Once The Review Has Been Published: Your Rapid Response Strategy will help you react quickly. Even the most dedicated hoteliers are bound to drop the ball during busy season. Once you are confronted with the reality of a negative review, what matters the most is your ability to convey compassion, provide remedy, correct the problem, and reassure future guests.

Take every negative review seriously and respond at a personal level. Be honest and make no excuses. When remedy or compensation is applicable, be fair and convey your actions on your response in a way that speaks to future guests. To speed up your review response, set up review alerts.

High Season = Reduced Turnover Times

Anyone who has run a hotel for any period of time knows that the limited time between a checkout and getting a room ready for a new arrival frequently results in housekeeping shortcomings. These are mainly rooted in the housekeeping staff having done things in haste and with a lack of attention to detail.

To reduce negative reviews associated with limited turnover time, consider implementing inspection programs that take the customer’s perspective into account and empower housekeeping staff to fix the problem on the spot. Additionally, make sure your marketing manager is tracking housekeeping trends in real-time in order to allow your housekeeping director to correct the trend ASAP. Responses to negative reviews associated with housekeeping issues should include a highlight of your internal processes and a gentle reminder to the reviewer that you would have done whatever it took to correct the issue had they escalated on the spot.

If the issue was in fact escalated and the customer did not receive a satisfactory resolution, be quick and humble to respond, acknowledge the problem, and provide an avenue for remedy or compensation as appropriate. Having a Rapid Response Strategy is especially important when the guest could potentially still be at your facility.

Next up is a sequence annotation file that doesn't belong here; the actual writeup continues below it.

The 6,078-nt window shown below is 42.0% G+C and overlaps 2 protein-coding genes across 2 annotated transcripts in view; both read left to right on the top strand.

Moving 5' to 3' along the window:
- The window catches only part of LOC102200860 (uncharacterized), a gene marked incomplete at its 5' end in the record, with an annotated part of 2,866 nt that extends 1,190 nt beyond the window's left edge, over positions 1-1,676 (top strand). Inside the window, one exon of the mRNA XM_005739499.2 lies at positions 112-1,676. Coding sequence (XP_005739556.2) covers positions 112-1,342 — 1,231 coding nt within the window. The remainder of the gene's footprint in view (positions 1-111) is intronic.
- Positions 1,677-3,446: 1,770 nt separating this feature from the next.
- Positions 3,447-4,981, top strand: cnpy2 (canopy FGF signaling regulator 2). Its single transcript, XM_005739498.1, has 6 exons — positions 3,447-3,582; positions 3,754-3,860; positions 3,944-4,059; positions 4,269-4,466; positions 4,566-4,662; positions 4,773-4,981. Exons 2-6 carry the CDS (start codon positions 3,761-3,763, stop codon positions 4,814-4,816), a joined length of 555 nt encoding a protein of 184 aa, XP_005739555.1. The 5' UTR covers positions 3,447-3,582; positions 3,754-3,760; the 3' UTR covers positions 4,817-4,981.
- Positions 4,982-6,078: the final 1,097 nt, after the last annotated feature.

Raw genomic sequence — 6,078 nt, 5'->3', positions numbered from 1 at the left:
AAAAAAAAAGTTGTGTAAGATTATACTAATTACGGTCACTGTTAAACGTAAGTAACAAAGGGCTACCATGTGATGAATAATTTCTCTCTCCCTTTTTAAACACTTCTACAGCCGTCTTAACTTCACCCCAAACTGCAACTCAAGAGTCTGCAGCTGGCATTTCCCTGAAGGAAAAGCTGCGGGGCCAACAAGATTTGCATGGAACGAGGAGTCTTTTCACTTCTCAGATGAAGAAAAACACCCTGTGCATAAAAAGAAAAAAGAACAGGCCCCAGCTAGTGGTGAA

High Season = Limited In-House Relocation Options

Your relocation strategy is essential to maintaining a flawless and positive online reputation during high season. Make sure you have sufficient relocation partners in the market. Your relocation partners for overbooking overflow should always be a step-up from your facility.

If that is not possible, ensure you have a compensation plan in place. Nothing is worse than having a negative review from a customer that did not even have the opportunity to stay in your facility. If you receive a negative review associated with guest relocation, ensure that your response makes it clear to future customers that overbooking was beyond your control.

Highlight your 100 percent refund or compensation policy if you were forced to downgrade. It is important that your response makes it clear that the guest is evaluating a different property. If your relocation practices are fair and your compensation policies well managed, it is entirely possible that you might end up receiving a positive review in light of the “upgraded experience”. If that happens to you, accept it graciously and always respond to the reviewer.

The situations above are just some of the challenges you are likely to experience during high season. The range of complaints conveyed on review websites may run from tired and grumpy staff to noise issues coming from a neighboring room. You can’t make high season perfect season but you can certainly put processes in place to make corrections on the fly and reduce the potential of a negative experience becoming a negative review.

Here’s to a reputation-building and profitable high season!